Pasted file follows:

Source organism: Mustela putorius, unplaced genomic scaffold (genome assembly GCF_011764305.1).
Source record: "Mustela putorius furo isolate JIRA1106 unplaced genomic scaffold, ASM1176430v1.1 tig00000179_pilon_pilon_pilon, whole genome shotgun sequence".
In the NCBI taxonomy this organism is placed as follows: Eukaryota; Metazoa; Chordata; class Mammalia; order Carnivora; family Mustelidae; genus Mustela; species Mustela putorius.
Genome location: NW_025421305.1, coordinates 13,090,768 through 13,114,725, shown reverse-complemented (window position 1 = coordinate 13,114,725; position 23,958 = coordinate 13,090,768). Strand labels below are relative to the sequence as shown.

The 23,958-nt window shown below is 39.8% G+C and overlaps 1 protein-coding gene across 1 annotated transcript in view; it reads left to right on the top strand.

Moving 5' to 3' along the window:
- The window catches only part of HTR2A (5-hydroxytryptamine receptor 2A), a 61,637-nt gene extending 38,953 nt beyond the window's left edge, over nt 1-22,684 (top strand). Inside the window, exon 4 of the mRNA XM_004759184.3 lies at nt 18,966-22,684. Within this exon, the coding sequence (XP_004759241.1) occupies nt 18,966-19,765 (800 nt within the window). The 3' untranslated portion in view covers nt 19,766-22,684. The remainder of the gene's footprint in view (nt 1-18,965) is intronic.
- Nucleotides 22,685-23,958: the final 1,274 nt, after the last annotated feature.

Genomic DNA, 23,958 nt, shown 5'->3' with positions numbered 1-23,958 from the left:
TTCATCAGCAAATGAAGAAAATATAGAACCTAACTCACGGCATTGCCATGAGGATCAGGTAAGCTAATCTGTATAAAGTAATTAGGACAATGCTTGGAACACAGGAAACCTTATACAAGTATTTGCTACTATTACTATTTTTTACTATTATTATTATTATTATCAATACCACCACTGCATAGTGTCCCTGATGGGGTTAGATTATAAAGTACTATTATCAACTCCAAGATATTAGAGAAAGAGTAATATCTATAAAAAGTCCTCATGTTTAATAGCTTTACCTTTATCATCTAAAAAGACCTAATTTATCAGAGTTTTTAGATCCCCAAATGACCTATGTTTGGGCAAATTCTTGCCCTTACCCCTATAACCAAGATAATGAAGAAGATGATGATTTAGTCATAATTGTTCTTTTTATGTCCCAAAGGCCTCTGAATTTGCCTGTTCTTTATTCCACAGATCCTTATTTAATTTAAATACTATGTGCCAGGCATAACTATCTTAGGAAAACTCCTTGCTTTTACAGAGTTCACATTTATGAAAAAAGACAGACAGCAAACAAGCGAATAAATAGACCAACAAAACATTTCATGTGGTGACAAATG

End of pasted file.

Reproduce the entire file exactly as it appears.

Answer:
Source organism: Mustela putorius, unplaced genomic scaffold (genome assembly GCF_011764305.1).
Source record: "Mustela putorius furo isolate JIRA1106 unplaced genomic scaffold, ASM1176430v1.1 tig00000179_pilon_pilon_pilon, whole genome shotgun sequence".
In the NCBI taxonomy this organism is placed as follows: Eukaryota; Metazoa; Chordata; class Mammalia; order Carnivora; family Mustelidae; genus Mustela; species Mustela putorius.
Genome location: NW_025421305.1, coordinates 13,090,768 through 13,114,725, shown reverse-complemented (window position 1 = coordinate 13,114,725; position 23,958 = coordinate 13,090,768). Strand labels below are relative to the sequence as shown.

The 23,958-nt window shown below is 39.8% G+C and overlaps 1 protein-coding gene across 1 annotated transcript in view; it reads left to right on the top strand.

Moving 5' to 3' along the window:
- The window catches only part of HTR2A (5-hydroxytryptamine receptor 2A), a 61,637-nt gene extending 38,953 nt beyond the window's left edge, over nt 1-22,684 (top strand). Inside the window, exon 4 of the mRNA XM_004759184.3 lies at nt 18,966-22,684. Within this exon, the coding sequence (XP_004759241.1) occupies nt 18,966-19,765 (800 nt within the window). The 3' untranslated portion in view covers nt 19,766-22,684. The remainder of the gene's footprint in view (nt 1-18,965) is intronic.
- Nucleotides 22,685-23,958: the final 1,274 nt, after the last annotated feature.

Genomic DNA, 23,958 nt, shown 5'->3' with positions numbered 1-23,958 from the left:
TTCATCAGCAAATGAAGAAAATATAGAACCTAACTCACGGCATTGCCATGAGGATCAGGTAAGCTAATCTGTATAAAGTAATTAGGACAATGCTTGGAACACAGGAAACCTTATACAAGTATTTGCTACTATTACTATTTTTTACTATTATTATTATTATTATCAATACCACCACTGCATAGTGTCCCTGATGGGGTTAGATTATAAAGTACTATTATCAACTCCAAGATATTAGAGAAAGAGTAATATCTATAAAAAGTCCTCATGTTTAATAGCTTTACCTTTATCATCTAAAAAGACCTAATTTATCAGAGTTTTTAGATCCCCAAATGACCTATGTTTGGGCAAATTCTTGCCCTTACCCCTATAACCAAGATAATGAAGAAGATGATGATTTAGTCATAATTGTTCTTTTTATGTCCCAAAGGCCTCTGAATTTGCCTGTTCTTTATTCCACAGATCCTTATTTAATTTAAATACTATGTGCCAGGCATAACTATCTTAGGAAAACTCCTTGCTTTTACAGAGTTCACATTTATGAAAAAAGACAGACAGCAAACAAGCGAATAAATAGACCAACAAAACATTTCATGTGGTGACAAATG